New Jersey residents feel overtaxed because they are; depending on how you measure it, the state is at or near the top in state and local tax burden in the U.S., and Christie’s ire toward groups that demand ever-higher taxes and spending is popular with the electorate. Christie’s demands for school spending restraint, even (successfully) urging voters to reject local school budgets en masse in 2010, have been popular.

Given that California has similar problems with overspending and overtaxing its residents, conservative politicians could feasibly use these sorts of arguments against the excesses of Jerry Brown’s first four years. The egregious prison guard contract, for instance, would be an effective talking point.

But that’s only half of Christie’s replicable success: Christie has also done an excellent job of picking his battles. Although Christie opposes gay marriage, he has effectively conceded a court ruling to legalize it, knowing that fighting it would only anger potential supporters to his left.

California and New Jersey are not the same state, but they are blue states. And Republicans have had success in both in the past. If California Republicans want to start winning again, they might find some lessons in Christie’s victory. Republican state assemblyman Tim Donnelly, who officially kicked off his gubernatorial campaign yesterday, would be especially wise to take note.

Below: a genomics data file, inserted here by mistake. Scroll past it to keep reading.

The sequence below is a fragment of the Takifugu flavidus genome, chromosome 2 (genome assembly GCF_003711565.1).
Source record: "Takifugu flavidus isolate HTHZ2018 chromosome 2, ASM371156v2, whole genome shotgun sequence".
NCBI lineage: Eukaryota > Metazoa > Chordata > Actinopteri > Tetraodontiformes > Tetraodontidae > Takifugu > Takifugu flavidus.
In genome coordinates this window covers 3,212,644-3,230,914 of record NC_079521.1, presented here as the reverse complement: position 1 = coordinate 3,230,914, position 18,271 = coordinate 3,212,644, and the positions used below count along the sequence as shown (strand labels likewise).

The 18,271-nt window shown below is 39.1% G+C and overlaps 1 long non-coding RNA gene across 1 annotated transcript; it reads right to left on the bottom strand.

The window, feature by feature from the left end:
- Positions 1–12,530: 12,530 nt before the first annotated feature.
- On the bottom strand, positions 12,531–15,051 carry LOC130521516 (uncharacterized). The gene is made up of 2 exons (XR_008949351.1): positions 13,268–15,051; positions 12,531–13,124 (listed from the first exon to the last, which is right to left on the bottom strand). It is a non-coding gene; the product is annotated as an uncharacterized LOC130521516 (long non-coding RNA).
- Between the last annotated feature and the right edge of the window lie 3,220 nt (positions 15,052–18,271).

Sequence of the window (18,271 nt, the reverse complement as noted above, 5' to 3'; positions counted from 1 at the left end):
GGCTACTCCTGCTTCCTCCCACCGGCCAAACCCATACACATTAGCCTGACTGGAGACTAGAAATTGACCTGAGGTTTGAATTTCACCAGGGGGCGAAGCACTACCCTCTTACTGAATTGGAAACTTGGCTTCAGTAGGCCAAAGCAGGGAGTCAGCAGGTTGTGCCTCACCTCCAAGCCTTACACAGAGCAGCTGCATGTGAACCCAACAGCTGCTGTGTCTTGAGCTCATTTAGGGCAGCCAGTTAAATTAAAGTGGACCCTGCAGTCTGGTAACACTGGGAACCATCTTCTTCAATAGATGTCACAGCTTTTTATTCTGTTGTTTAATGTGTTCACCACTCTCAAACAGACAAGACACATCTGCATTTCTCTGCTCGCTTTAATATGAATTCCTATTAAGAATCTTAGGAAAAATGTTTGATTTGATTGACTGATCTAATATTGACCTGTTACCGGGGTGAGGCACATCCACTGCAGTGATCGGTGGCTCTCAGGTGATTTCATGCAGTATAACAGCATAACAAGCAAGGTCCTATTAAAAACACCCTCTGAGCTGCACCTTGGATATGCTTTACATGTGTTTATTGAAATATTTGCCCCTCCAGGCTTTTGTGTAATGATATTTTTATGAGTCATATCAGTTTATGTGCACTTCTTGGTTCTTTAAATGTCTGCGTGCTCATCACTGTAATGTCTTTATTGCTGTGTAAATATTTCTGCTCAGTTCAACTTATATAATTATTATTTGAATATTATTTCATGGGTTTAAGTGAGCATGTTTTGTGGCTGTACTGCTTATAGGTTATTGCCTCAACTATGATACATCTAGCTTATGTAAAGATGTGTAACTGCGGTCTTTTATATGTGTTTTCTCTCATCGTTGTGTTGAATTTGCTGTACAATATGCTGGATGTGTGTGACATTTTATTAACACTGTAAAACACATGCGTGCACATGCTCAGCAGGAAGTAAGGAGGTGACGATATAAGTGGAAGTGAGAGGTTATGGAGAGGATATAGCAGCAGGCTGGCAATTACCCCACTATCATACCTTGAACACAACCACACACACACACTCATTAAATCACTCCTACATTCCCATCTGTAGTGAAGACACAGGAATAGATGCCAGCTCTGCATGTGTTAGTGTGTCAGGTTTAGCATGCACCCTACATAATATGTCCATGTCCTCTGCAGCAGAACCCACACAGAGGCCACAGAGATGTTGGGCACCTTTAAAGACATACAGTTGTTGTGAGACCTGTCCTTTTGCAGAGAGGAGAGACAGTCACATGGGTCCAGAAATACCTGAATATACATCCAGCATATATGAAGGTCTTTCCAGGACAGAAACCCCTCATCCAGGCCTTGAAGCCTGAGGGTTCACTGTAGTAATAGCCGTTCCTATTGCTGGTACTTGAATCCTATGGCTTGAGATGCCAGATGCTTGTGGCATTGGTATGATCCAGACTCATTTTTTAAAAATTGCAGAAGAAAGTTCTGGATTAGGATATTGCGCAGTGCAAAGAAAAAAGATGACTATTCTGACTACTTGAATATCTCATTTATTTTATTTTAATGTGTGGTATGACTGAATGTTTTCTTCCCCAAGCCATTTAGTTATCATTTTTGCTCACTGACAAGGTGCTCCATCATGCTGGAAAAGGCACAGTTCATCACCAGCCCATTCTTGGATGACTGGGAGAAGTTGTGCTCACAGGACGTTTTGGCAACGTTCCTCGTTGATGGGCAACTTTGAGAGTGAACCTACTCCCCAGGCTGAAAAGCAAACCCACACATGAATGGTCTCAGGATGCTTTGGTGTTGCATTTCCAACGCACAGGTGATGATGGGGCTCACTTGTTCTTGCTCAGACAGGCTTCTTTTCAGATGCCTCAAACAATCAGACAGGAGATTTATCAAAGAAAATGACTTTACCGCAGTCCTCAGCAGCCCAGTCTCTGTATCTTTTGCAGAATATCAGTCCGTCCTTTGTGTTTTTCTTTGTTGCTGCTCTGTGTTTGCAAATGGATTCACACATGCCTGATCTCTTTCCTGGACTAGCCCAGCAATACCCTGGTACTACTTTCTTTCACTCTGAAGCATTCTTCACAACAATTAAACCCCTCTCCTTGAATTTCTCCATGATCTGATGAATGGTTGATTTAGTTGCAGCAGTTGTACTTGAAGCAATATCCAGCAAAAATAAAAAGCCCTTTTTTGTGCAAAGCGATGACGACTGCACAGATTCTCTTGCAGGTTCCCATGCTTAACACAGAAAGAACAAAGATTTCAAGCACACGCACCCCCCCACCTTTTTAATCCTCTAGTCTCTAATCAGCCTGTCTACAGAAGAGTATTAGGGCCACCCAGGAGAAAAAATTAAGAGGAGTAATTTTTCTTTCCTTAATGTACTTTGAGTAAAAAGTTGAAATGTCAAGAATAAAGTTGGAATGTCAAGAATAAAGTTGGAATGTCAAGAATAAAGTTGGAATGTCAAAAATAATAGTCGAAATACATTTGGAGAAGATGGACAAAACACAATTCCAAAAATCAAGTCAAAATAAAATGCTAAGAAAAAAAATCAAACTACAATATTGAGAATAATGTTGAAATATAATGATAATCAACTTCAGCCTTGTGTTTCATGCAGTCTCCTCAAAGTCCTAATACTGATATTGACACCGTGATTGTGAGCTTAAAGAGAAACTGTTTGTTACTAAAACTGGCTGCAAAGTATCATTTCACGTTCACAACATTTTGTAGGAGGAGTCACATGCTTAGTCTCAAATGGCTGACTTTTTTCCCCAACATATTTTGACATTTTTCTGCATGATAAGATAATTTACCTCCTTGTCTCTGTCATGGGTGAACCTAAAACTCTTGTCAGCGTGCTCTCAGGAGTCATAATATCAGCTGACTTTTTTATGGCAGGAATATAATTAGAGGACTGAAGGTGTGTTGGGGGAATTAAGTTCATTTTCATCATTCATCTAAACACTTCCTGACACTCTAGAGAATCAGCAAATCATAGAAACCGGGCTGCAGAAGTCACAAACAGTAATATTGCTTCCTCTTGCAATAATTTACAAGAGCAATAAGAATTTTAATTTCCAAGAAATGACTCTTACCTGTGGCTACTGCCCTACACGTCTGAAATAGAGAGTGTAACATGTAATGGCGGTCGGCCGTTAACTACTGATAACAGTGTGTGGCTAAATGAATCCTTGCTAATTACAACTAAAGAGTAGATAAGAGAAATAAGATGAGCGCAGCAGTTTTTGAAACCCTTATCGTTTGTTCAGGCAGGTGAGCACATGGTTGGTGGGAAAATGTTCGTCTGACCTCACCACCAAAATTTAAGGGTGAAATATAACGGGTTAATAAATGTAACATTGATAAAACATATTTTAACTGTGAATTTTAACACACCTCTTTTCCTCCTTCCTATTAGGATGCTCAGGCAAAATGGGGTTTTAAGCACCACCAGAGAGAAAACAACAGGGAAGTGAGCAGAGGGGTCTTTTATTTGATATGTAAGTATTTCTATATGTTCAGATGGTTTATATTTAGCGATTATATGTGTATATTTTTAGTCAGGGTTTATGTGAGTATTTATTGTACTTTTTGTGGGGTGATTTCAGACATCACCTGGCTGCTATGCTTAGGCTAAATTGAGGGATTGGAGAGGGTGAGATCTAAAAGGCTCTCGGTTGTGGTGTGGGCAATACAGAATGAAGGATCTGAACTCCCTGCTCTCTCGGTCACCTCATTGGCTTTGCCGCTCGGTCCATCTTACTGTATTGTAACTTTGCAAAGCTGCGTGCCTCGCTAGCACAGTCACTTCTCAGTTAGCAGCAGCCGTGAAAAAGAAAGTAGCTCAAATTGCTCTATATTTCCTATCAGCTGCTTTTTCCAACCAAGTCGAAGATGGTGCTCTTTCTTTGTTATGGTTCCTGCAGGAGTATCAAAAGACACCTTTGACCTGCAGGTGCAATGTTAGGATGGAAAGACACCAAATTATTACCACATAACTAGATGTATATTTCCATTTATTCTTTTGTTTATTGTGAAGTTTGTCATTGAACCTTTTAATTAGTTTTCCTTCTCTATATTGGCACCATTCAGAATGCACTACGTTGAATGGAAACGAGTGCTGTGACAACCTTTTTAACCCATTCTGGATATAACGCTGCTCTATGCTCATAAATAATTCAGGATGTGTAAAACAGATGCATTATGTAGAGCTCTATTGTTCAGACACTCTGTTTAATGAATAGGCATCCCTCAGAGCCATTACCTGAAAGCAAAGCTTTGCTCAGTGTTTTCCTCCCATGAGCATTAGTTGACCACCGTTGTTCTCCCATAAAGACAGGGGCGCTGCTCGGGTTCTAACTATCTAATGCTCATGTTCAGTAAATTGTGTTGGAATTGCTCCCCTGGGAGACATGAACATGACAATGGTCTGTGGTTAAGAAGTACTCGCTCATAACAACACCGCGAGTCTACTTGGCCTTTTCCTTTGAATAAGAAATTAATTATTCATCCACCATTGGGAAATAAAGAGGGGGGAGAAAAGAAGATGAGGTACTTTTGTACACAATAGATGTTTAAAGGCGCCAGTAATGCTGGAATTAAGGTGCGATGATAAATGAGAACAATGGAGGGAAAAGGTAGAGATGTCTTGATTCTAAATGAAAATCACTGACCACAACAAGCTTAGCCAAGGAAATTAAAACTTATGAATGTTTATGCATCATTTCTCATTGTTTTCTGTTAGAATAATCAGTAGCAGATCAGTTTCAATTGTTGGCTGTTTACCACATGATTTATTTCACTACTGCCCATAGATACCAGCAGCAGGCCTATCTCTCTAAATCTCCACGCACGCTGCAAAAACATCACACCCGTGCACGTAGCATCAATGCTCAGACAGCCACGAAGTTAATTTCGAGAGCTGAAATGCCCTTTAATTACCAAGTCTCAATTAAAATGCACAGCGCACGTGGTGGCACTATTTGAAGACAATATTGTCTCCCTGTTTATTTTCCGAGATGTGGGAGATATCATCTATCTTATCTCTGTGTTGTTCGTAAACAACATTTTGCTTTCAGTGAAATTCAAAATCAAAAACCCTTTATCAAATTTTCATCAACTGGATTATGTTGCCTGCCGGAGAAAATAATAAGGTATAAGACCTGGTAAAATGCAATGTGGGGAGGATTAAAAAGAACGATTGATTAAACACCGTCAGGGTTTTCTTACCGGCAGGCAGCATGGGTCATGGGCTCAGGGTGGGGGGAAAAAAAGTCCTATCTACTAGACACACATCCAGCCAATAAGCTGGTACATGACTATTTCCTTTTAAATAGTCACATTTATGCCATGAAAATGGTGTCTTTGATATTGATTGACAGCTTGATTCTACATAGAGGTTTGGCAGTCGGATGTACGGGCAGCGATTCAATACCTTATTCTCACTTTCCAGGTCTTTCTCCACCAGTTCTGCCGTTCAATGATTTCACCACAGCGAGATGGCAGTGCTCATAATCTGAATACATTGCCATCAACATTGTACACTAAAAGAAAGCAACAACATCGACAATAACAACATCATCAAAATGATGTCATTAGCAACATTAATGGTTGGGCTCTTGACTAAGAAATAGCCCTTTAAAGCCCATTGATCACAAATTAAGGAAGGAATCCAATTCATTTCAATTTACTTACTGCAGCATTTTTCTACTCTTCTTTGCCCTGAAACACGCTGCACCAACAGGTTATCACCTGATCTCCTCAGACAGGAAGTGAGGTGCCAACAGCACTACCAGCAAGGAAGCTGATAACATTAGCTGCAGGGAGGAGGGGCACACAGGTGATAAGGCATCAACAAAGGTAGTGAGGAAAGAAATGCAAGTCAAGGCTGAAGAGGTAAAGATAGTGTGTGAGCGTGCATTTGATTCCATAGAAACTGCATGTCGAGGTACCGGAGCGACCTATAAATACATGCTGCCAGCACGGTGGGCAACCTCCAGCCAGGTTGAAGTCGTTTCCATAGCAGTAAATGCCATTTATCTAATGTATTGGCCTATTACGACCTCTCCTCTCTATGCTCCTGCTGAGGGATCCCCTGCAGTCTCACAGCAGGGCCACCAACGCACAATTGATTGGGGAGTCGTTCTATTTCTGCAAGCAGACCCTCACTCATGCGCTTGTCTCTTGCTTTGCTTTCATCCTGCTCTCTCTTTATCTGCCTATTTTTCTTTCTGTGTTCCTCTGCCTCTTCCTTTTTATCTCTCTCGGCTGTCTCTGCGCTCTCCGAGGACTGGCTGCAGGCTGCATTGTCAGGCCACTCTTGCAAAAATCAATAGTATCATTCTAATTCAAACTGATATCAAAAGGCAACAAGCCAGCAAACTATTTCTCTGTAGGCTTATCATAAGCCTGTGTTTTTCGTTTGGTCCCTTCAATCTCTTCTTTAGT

Update: Barro took issue with a point in this article in an e-mail to CalWatchdog. He wrote:

California has very high income tax rates on high earners. But tax collections as a share of personal income are close to the national average. Per-pupil spending on K-12 education in California is actually 17% lower than the national average. Teacher salaries in California are high, but staffing ratios are low, and as a result class sizes are extremely large, second only to Utah.

Because of its lower level of public expenditure, California is able to maintain much lower levels of tax on middle-income residents than New Jersey. Property taxes in California are low; in New Jersey, they are the highest of all 50 states. Income taxes are also low for middle-income California residents.

Because of the different fiscal circumstances, the politics of anti-tax-and-spend policies are very different in the two states, and less likely to be fruitful in California than New Jersey.

The passage of Jerry Brown’s tax increase referendum, including a broad-based sales tax increase, reflects that Californians are not as likely as New Jersey residents to align with the view that the government is overtaxing and overspending. This isn’t surprising given that spending in California is not especially high.

To which I responded:

I should have written:

Conservative politicians could feasibly go on the offense against the nature of some spending in California.

Though California politicians might not be able to point to the same spending levels, there are myriad examples of billions of dollars being misspent. The WSJ piece on excessive prison guard contracts touches on that point. California spending per teacher is extremely high, thanks to unions that also win contracts that occasionally result in terrible things like this happening. California’s expensive high speed rail project, for which spending has spiraled out of control, is another example.